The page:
Facebook is the go-to platform for pharmaceutical marketers. In a new to study, 73% of pharmaceutical marketing teams say they plan to use the platform within the next two years, an increase of 8 percentage points from Cutting Edge Information’s previous survey in 2013.
This is not surprising, given the ubiquity and wide reach of Facebook, as well as Facebook’s increased efforts to reach out to the pharmaceutical industry. What may be surprising, however, is how much other social platforms have won – or lost – in the world of drug marketing. Twitter has fallen sharply below the 50% mark, while LinkedIn has climbed in its place. Pinterest? Faded away. Instagram? Finally arose.
LinkedIn has achieved the biggest projected gain in usage since the last survey. The business-friendly social networking site grew by 29 percentage points. Only 26% of pharmaceutical marketers planned to use it in 2013; this year that figure has risen to 55%.
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140-character Twitter was no longer as prominent, where expected usage among pharmaceutical marketers fell 19 percentage points. Only 45% plan to use it now, up from 64% in 2013.
Among the smaller social media platforms, Tumblr was on the to-do list for 9% of pharmaceutical marketers, while Instagram first showed up in the survey, with 18% saying they will use it over the next two years, said Natalie DeMasi, research team leader at Cutting Edge Information. This year ended Pinterest, which received no reports of intended use, like Vine, Flickr, and Reddit.
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In general, the use of pharmaceutical social media remains patient-focused, with key focus areas in brand education and corporate communications, DeMasi said.
The study also looked at the overall use of digital, including mobile, as a key tool for pharmaceutical marketing. Noteworthy in this year’s study is a shift in mobile marketing: The pharmacy has shifted its focus away from consumers to focusing more on healthcare providers, sales representatives, and medical science liaisons.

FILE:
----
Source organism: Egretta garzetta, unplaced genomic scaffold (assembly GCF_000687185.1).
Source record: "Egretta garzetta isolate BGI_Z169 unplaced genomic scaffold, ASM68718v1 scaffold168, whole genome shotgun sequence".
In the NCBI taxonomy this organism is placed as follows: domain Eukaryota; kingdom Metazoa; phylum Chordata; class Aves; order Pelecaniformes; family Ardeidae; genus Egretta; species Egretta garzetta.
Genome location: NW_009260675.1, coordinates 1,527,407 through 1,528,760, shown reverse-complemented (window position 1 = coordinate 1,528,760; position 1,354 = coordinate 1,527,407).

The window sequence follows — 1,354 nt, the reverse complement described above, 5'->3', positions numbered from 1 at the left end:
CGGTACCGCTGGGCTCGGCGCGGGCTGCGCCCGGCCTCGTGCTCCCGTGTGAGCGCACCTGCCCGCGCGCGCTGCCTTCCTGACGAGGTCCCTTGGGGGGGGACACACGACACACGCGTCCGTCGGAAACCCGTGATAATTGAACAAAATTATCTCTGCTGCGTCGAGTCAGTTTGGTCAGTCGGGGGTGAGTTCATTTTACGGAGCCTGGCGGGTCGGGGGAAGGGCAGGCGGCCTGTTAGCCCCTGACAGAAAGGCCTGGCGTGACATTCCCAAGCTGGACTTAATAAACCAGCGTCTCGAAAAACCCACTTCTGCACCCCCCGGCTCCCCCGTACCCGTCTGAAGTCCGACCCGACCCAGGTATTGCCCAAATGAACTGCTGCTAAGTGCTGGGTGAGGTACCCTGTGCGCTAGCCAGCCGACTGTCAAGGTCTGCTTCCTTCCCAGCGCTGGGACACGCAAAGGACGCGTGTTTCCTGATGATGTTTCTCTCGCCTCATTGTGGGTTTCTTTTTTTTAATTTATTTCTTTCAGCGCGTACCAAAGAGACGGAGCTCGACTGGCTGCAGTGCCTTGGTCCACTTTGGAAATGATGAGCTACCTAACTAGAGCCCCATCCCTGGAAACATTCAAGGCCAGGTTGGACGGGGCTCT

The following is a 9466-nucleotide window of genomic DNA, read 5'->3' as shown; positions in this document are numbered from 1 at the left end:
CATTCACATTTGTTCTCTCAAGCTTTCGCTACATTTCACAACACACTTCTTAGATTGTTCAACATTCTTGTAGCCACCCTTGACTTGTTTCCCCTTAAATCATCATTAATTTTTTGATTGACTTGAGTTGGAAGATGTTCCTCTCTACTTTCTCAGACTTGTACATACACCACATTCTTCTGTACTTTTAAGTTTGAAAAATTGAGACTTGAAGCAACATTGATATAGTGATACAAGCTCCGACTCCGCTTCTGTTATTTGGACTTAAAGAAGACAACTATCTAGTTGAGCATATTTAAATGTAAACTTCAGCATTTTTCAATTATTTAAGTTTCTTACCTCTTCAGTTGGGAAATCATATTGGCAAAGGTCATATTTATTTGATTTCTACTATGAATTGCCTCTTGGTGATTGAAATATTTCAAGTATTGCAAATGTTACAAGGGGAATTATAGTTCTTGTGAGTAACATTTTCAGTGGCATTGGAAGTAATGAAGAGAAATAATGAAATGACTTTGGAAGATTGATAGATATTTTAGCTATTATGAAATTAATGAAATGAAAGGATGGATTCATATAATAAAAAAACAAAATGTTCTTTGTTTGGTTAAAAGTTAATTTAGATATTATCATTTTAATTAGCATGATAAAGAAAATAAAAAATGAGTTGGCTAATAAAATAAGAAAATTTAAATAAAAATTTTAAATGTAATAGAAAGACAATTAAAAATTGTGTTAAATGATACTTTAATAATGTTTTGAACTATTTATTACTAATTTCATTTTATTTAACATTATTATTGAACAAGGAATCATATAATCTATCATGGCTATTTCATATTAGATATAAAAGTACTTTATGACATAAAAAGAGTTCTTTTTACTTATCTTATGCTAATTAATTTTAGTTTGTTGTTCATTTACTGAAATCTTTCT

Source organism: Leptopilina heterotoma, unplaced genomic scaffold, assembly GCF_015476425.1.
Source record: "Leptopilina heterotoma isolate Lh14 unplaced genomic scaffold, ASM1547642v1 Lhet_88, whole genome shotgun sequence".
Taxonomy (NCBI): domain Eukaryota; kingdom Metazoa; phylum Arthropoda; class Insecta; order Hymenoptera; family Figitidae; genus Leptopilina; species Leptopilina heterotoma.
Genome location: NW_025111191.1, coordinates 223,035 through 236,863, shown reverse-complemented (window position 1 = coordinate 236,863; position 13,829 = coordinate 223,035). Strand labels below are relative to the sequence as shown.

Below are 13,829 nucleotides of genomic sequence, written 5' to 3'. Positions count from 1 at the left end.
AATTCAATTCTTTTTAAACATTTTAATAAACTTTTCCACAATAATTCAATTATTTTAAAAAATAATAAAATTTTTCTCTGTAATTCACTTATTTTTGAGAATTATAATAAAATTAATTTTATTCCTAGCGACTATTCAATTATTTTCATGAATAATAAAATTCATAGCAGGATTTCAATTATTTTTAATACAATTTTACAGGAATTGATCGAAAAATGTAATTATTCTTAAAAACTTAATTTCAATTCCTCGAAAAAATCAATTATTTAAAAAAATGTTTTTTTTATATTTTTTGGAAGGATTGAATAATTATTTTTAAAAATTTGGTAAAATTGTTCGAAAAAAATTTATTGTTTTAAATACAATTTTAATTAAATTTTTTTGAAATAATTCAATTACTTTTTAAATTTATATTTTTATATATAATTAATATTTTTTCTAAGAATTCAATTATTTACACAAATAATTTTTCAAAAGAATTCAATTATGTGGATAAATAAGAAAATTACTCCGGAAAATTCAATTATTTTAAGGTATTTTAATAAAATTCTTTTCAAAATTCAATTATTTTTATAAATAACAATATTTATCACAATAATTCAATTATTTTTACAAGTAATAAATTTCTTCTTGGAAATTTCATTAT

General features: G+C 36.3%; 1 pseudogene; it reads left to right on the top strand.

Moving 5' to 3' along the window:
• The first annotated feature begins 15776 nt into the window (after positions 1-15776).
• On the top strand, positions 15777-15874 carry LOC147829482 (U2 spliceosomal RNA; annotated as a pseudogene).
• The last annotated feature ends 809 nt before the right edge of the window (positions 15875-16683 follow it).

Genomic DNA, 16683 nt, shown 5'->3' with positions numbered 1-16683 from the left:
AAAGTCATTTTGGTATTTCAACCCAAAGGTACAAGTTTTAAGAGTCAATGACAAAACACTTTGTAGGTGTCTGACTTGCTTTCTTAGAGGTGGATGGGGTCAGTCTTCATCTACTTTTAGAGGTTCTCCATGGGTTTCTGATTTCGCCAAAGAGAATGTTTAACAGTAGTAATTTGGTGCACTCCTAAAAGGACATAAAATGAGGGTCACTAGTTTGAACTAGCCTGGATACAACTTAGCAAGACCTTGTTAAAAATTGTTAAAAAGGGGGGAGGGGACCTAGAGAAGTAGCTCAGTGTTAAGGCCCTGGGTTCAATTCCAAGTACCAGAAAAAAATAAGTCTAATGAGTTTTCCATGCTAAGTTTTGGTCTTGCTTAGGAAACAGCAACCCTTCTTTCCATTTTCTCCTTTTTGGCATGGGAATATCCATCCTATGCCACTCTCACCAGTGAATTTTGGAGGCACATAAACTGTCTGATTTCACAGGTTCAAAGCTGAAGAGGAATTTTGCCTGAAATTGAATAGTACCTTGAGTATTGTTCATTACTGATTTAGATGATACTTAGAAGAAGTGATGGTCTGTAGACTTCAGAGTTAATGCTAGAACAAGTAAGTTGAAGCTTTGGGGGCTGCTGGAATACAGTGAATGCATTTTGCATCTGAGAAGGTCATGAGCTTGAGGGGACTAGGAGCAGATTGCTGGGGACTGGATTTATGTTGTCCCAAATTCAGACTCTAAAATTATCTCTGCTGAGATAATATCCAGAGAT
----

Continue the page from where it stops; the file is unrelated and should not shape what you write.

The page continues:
“Patient adherence was a pretty big goal for mobile apps, for example, but it dropped dramatically in 2017,” DeMasi said. “Speaking with executives, it seems that the mobile health market is saturated with so many consumer apps – lots of fitness, nutrition, and more apps – that there aren’t that many. ‘opportunities for pharma to create a new app that patients can use. … Pharmacy is moving away from the development of patient-centric mobile applications and instead creating applications for physician training, details for sales representatives or investigator applications for coordination of clinical trials. “
Challenges remain in digital marketing as pharma gets to grips with the technology, but continues to deal with certain audiences – some old-school doctors, for example – who don’t want technological solutions.
“Today’s pharmaceutical marketers have to do a lot of research ahead of time to determine what will speak most to their target audiences. Sometimes the best thing to do might not be to use new technology. But other times, you have to go all the way. Do your research to find out, ”DeMasi said.